New Homes & Rebuilds in Ocean, Monmouth & Atlantic County

Dream Homes / Atlantic Northeast Construction Nearly Famous Blog – Stop Getting Ripped Off from Contractors & Good Payment Practices – 4-12-15

Dream Homes Ltd.

Atlantic Northeast Construction LLC

Nearly Famous Rebuilding Blog –


Hello Sandsters –

Hope all is well.

Today we’ll review a subject which rears its ugly head on a constant basis, and that is how to pay your builder and avoid being ripped off.

This may be a painful subject for some Sandsters, especially if you are having trouble with your contractor and are wondering what to do to move forward (or God forbid, have been ripped off already and are not in a happy place), but nonetheless it is a topic that needs to be discussed regularly.

Today’s post is not necessarily about the delays in RREM payment and the problems that may cause with your contractor if they cannot move forward until receiving payment, although that is a constantly recurring valid concern. Rather, this post is about how exactly you should tender funds, whether you’ve received them from RREM, insurance or ICC, or you are working with your own funds. It’s about the protocol and the discipline of monitoring a project, as opposed to the details regarding where the money is coming from.

As a general rule, smart Sandsters pay for work in place and do not give (large) deposits on work to be done in the future, with certain limited exceptions. Like many rules, there is a vast amount of flexibility here. Common sense is essential in order to effectively protect your interests, and still keep your project moving forward.

Paying for work in place, that has been inspected by either/both you and the township inspector, is a generally accepted best practice in building and contracting since the beginning of recorded time.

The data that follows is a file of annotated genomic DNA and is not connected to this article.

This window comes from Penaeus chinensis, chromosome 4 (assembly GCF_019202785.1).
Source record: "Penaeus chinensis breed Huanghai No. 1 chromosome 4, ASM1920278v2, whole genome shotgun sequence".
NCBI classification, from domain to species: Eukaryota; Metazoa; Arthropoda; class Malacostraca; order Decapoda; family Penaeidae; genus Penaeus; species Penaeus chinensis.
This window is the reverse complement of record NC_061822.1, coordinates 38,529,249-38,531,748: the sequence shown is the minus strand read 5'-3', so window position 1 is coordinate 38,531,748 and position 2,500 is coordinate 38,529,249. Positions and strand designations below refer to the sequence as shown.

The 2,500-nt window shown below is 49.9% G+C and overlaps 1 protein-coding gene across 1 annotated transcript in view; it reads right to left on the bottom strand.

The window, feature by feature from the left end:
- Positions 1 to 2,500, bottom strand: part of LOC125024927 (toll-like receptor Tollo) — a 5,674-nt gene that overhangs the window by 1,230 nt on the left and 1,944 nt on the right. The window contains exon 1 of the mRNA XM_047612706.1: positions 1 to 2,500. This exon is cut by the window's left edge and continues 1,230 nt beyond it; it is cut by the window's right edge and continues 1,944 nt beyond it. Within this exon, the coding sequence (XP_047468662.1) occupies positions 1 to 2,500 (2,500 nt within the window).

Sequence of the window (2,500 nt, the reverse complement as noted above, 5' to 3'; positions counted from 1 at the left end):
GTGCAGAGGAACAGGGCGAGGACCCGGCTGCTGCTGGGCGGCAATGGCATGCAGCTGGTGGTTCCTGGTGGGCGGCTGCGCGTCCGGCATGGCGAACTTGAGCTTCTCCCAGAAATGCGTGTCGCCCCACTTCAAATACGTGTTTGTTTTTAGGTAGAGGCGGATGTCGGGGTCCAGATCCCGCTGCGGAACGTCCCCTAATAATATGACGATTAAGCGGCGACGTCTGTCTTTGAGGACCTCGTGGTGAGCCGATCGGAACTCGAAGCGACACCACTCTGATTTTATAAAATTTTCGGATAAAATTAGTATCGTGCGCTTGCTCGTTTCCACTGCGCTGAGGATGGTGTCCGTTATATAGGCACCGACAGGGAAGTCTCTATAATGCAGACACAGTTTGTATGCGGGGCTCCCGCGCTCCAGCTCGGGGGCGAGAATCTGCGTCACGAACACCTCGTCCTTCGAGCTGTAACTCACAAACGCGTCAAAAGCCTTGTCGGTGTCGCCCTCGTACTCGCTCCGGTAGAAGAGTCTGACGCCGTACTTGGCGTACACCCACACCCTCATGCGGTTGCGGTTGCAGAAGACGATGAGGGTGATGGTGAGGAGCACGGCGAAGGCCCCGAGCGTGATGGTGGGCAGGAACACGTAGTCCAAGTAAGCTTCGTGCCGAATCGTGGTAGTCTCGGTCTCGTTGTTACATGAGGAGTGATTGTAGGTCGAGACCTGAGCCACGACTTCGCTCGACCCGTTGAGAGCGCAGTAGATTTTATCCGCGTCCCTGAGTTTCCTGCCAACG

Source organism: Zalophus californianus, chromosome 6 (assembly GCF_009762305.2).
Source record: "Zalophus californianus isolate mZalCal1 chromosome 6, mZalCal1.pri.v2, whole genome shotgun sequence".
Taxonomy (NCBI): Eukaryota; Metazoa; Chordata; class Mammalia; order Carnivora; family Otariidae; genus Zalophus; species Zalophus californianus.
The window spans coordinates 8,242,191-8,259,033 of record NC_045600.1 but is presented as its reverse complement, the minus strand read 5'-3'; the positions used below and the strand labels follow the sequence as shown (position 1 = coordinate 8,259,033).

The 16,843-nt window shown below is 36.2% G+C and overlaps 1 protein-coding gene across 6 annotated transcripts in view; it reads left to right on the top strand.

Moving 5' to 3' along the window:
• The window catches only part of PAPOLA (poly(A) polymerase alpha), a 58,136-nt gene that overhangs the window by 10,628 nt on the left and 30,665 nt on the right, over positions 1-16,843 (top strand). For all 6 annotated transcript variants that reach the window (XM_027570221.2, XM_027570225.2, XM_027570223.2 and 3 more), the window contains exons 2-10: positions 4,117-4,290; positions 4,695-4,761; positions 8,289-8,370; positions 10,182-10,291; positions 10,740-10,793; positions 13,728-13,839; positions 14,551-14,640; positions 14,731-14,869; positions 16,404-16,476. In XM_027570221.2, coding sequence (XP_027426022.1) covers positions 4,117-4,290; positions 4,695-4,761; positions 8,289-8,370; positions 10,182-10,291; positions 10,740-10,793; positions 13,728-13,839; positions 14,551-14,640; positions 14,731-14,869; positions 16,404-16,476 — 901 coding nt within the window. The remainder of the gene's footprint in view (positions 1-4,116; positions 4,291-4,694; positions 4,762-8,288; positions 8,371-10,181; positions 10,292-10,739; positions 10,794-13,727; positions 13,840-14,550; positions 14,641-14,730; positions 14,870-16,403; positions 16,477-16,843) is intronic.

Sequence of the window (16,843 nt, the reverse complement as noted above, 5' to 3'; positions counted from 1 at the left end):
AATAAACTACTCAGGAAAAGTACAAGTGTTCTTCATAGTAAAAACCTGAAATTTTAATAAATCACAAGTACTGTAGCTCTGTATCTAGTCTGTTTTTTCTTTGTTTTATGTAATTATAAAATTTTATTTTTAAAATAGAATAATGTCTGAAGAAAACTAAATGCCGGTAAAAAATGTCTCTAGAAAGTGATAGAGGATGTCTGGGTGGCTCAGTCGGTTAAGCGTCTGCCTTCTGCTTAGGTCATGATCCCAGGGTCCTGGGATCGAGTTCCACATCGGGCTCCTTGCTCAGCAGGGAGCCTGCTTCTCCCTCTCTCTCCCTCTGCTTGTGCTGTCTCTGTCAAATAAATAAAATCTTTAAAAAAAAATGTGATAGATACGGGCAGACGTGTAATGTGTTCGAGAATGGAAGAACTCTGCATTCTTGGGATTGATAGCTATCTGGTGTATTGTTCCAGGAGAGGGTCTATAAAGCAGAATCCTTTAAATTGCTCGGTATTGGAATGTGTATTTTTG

As an additional note, in all commercial and professional residential construction (as opposed to mom & pop non-professional operations, which constitute about 85% of all residential construction work), and for the safest strictest payment behavior, lien waivers should be procured from your builder at each invoice or draw request so you can verify that all subcontractors and material suppliers have been paid on an ongoing basis. This item is required for RREM at the end of your project and is not generally something you should have to deal with through the project.

In any case, if your builder is asking for deposits ahead of work in place, you should meet the following conditions or take the actions I list here.

  1. You must specifically determine what these advance funds will be used for, before making any significant payment ahead of completed work.

2. You must absolutely know and trust your builder, their work and their reputation.

3. You should think carefully before you expend any amount greater than 10% of your project cost at any single time, for work already in place.

4. Thou Shalt Not Rush and Maketh Decisions in Haste When It is Not Necessary.

5. You should get at least one other qualified individual in your life to tell you (in writing, whether email, text or letter) that you should proceed. That person can be your spouse if they are capable of dispassionate analysis (and you are comfortable with the possibility of separation or divorce), your attorney, another builder you know, or an architect or engineer. If you cannot find someone qualified who will put their advice in writing, you are probably making a mistake.

6. You should definitely not tender advance payment to out of state contractors. Your recourse is limited to actions you can take against their NJ subsidiaries. Specifically, and most strenuously, avoid dealing with any company from Louisiana.